Reviews - Specialty Releases


Film Review: Savannah

This old-fashioned, Southern nostalgia-drenched tale seems far too wan for the big screen.

Aug 21, 2013

-By Frank Scheck


filmjournal/photos/stylus/1383788-Savannah_Md.jpg

For movie details, please click here.

Set in the early 20th century in the titular Southern port city, Savannah is a molasses-soaked drama based on a true story that must have been more interesting than the way it’s depicted onscreen. Recounting the real-life adventures of the supposedly legendary Ward Allen, who disdained his upper-class upbringing and plantation heritage to forge a life as a law-defying duck hunter, Annette Haywood-Carter’s slow-paced film features a plethora of colorful characters and incidents that register with little dramatic impact. While it may attract some interest in certain Southern markets, it seems better suited for television exposure thanks to the presence of such familiar faces as Jim Caviezel, Bradley Whitford, Sam Shepard and Hal Holbrook.

The anecdotal tale, recounted in alternately humorous and melodramatic fashion, is told in the form of a story related many years later by Ward’s sidekick, former slave Christmas Moultrie (Chiwetel Ejiofor, seen at first in distractingly bad old-age makeup) to a writer who would eventually pen the book on which the film is based.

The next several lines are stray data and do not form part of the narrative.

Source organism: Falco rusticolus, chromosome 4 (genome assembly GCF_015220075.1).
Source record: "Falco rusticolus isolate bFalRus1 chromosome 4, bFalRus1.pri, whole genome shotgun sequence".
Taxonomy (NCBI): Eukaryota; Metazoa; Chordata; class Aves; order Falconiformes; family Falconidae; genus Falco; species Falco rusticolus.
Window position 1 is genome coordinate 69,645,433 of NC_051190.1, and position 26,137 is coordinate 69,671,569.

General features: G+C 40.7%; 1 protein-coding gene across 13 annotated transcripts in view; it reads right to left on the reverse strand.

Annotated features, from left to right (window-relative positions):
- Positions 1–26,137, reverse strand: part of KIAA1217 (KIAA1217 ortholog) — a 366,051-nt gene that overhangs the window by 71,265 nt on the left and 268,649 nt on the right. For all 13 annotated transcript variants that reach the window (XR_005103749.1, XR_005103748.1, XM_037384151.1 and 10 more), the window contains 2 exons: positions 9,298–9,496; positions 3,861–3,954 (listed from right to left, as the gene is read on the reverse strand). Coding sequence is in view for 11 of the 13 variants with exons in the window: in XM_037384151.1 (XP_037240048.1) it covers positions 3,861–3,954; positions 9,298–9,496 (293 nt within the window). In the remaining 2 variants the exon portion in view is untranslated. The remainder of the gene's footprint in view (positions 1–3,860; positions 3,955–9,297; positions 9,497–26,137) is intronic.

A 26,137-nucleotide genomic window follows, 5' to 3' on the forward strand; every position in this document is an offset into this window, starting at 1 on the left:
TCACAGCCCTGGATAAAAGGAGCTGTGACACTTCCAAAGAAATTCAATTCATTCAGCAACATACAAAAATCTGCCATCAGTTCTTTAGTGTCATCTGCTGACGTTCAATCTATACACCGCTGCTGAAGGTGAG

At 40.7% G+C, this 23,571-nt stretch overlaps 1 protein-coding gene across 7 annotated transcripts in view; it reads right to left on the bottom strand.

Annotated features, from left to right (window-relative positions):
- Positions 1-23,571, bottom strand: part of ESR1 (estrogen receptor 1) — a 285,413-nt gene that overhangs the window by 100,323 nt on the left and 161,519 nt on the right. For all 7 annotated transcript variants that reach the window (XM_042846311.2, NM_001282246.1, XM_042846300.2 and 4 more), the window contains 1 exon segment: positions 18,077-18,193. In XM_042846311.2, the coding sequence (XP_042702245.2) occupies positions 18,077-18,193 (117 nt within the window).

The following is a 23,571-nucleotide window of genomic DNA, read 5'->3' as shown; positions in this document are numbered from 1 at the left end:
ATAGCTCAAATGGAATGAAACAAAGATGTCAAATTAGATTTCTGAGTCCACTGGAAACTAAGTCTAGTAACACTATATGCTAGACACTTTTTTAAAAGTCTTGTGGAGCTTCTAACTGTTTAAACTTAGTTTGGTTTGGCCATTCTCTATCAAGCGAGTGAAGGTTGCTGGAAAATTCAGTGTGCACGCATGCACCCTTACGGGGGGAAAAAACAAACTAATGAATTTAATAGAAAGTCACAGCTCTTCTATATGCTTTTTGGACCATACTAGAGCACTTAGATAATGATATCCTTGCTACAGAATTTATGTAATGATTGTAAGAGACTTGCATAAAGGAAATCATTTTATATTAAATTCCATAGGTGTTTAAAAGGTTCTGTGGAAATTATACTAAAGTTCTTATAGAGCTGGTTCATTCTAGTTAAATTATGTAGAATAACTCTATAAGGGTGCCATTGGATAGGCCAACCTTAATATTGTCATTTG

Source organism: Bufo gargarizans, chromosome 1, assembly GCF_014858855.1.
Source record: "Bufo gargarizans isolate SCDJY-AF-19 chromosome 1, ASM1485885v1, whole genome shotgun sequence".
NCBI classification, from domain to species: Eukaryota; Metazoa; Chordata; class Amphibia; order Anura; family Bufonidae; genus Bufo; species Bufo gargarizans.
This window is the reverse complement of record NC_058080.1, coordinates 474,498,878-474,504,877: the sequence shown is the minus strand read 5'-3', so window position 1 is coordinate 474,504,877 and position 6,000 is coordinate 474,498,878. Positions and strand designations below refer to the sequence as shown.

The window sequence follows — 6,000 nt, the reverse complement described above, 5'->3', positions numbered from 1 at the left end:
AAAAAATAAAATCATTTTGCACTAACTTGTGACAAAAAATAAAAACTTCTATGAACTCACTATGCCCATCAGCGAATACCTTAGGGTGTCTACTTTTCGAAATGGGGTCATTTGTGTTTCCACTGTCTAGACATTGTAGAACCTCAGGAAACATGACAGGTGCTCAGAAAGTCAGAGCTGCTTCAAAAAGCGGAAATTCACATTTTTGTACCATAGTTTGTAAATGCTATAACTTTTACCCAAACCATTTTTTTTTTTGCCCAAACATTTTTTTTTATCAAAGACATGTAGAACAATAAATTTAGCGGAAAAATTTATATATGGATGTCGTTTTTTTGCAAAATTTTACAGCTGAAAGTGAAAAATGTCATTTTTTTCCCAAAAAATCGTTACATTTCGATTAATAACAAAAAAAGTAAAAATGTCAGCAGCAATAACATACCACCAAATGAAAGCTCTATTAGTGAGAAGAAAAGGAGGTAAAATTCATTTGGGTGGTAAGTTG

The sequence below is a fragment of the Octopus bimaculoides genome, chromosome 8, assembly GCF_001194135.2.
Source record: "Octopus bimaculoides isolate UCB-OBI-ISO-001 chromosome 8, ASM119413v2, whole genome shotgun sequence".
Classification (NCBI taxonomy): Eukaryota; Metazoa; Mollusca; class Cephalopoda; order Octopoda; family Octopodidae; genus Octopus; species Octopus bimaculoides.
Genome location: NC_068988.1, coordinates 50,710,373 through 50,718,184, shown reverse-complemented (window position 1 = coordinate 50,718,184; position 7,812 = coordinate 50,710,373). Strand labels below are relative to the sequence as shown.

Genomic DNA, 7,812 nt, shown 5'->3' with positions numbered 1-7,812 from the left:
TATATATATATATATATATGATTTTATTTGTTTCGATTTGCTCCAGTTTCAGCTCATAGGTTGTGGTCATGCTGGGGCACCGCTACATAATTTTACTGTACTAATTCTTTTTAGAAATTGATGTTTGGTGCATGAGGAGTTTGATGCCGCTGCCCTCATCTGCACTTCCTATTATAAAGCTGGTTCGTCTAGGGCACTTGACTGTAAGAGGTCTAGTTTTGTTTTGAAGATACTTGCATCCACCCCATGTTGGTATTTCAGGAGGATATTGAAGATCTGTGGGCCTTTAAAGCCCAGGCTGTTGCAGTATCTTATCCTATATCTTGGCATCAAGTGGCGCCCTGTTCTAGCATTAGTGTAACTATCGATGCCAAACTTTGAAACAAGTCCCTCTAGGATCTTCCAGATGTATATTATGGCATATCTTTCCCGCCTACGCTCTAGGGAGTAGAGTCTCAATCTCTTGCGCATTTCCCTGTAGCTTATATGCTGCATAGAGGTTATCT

Much of the storyline concerns the iconoclastic Ward’s flouting of the laws that then apparently banned, or at least severely limited, fowl hunting, which frequently lands him in court in front of an obviously sympathetic judge (Holbrook).

Another major plot strand concerns his romantic relationship with Lucy (Jaime Alexander), a strong-willed, high-society woman who defies her father’s will to aggressively court Ward instead of marrying the wealthy fop (Jack McBrayer, of “30 Rock”) who he’s picked out for her. Although awkwardly resistant at first, Ward soon succumbs to her overtures, with their marriage later threatened by his hard-drinking ways, his devotion to his hunting, and her emotional breakdown after a miscarriage.